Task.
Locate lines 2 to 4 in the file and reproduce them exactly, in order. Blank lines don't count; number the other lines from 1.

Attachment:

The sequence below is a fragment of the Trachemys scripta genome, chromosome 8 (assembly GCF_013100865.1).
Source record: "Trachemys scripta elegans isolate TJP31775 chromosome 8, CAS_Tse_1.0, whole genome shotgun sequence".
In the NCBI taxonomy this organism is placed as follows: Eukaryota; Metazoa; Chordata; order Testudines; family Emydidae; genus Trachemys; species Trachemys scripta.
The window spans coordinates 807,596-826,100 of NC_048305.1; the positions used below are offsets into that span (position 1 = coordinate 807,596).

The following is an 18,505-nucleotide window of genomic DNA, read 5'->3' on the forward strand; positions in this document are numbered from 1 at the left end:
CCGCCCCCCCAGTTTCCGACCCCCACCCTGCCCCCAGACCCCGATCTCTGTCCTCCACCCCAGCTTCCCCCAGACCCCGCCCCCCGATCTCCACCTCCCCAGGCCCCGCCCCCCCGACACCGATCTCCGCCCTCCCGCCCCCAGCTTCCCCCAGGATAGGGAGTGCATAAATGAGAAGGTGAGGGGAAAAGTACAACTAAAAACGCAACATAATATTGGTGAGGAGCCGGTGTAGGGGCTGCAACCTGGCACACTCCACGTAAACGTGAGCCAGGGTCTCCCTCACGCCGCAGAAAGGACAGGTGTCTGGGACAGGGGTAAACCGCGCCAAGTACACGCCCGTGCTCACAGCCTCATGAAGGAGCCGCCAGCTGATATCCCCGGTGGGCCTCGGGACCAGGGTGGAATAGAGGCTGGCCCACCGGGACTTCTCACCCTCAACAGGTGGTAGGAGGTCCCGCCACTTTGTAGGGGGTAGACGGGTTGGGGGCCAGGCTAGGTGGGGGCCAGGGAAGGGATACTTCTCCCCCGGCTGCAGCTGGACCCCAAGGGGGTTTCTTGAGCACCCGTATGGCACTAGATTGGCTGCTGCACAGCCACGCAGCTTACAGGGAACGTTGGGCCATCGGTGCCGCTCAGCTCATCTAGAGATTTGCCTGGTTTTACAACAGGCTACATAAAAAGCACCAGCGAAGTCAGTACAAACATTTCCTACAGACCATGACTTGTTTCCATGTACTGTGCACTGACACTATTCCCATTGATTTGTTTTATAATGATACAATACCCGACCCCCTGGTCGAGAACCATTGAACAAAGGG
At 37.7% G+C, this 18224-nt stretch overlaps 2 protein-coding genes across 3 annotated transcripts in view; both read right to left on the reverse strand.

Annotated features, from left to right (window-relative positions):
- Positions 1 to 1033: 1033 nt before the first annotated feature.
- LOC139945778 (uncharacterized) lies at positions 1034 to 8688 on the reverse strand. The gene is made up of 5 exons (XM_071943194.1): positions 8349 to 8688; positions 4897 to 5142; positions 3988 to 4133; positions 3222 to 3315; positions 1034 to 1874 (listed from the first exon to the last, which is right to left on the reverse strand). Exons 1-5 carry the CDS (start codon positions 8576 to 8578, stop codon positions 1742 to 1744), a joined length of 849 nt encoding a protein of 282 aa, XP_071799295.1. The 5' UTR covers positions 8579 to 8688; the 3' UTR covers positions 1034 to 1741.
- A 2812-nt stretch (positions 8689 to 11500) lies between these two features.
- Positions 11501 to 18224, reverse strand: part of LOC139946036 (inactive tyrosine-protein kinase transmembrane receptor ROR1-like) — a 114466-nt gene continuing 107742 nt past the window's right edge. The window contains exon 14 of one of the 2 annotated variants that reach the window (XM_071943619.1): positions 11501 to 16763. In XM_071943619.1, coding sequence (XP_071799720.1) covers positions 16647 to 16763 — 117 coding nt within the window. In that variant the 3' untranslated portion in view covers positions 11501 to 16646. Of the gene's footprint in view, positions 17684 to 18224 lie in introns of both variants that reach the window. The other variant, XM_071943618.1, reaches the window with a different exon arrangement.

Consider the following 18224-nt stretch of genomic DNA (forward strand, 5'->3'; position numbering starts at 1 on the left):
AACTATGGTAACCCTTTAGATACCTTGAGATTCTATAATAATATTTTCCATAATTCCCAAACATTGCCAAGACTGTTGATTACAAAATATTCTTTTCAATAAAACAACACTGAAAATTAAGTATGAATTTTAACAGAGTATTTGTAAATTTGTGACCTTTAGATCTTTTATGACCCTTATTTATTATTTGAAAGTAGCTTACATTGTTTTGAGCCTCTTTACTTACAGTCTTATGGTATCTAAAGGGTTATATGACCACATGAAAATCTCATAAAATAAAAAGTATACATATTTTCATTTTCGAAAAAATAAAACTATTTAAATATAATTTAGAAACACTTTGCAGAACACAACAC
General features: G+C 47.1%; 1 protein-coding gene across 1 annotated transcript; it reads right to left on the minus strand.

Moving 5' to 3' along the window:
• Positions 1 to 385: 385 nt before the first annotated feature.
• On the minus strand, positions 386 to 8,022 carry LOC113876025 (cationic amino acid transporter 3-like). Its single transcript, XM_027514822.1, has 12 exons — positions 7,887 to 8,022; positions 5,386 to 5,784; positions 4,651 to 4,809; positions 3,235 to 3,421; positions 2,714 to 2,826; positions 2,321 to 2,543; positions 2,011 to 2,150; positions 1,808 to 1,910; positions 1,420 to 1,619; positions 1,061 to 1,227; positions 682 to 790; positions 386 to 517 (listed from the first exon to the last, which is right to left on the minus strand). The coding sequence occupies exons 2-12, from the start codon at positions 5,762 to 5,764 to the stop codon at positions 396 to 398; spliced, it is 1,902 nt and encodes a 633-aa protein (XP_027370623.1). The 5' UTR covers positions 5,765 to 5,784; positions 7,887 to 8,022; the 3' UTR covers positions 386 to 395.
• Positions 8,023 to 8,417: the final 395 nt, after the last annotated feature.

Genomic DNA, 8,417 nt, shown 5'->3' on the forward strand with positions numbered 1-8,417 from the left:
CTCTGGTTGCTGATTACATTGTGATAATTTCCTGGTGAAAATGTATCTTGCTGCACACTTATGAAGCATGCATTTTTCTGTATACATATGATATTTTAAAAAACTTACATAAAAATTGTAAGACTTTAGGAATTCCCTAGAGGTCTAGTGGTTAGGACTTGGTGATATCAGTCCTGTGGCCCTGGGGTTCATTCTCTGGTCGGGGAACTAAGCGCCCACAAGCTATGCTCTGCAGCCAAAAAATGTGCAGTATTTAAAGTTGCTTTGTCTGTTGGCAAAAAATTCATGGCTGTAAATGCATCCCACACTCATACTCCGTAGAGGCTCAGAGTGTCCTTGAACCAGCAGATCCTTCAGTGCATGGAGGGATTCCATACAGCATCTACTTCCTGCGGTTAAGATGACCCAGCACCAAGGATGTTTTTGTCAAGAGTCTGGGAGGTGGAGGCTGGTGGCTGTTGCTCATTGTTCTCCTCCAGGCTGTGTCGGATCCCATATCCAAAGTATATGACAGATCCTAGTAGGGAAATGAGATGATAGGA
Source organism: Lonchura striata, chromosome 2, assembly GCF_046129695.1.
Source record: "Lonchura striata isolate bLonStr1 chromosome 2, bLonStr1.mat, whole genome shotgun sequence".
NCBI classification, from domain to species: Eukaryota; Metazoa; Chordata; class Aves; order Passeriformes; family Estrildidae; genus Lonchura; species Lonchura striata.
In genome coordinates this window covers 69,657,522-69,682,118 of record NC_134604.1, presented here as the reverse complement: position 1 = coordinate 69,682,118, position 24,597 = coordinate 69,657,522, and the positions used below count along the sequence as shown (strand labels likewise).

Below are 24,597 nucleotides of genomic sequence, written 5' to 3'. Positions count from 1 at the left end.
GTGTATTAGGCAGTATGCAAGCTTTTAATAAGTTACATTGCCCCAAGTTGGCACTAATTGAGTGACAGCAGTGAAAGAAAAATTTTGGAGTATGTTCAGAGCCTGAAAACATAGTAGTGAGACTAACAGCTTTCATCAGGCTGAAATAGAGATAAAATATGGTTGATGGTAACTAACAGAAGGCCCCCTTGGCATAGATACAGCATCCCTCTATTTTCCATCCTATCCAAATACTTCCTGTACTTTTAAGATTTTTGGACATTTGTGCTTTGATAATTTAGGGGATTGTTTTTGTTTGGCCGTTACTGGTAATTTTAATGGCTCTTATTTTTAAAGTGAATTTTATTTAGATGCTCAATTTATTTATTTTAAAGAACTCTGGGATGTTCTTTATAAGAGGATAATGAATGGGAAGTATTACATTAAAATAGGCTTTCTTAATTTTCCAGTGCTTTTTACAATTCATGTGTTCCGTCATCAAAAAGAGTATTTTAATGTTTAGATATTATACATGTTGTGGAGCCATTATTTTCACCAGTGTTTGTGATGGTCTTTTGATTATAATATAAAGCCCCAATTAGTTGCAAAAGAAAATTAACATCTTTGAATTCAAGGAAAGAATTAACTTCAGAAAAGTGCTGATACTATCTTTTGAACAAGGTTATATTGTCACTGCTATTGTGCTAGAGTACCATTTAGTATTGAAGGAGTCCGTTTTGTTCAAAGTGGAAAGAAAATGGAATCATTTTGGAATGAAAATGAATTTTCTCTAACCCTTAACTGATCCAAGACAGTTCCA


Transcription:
Source record: "Trachemys scripta elegans isolate TJP31775 chromosome 8, CAS_Tse_1.0, whole genome shotgun sequence".
In the NCBI taxonomy this organism is placed as follows: Eukaryota; Metazoa; Chordata; order Testudines; family Emydidae; genus Trachemys; species Trachemys scripta.
The window spans coordinates 807,596-826,100 of NC_048305.1; the positions used below are offsets into that span (position 1 = coordinate 807,596).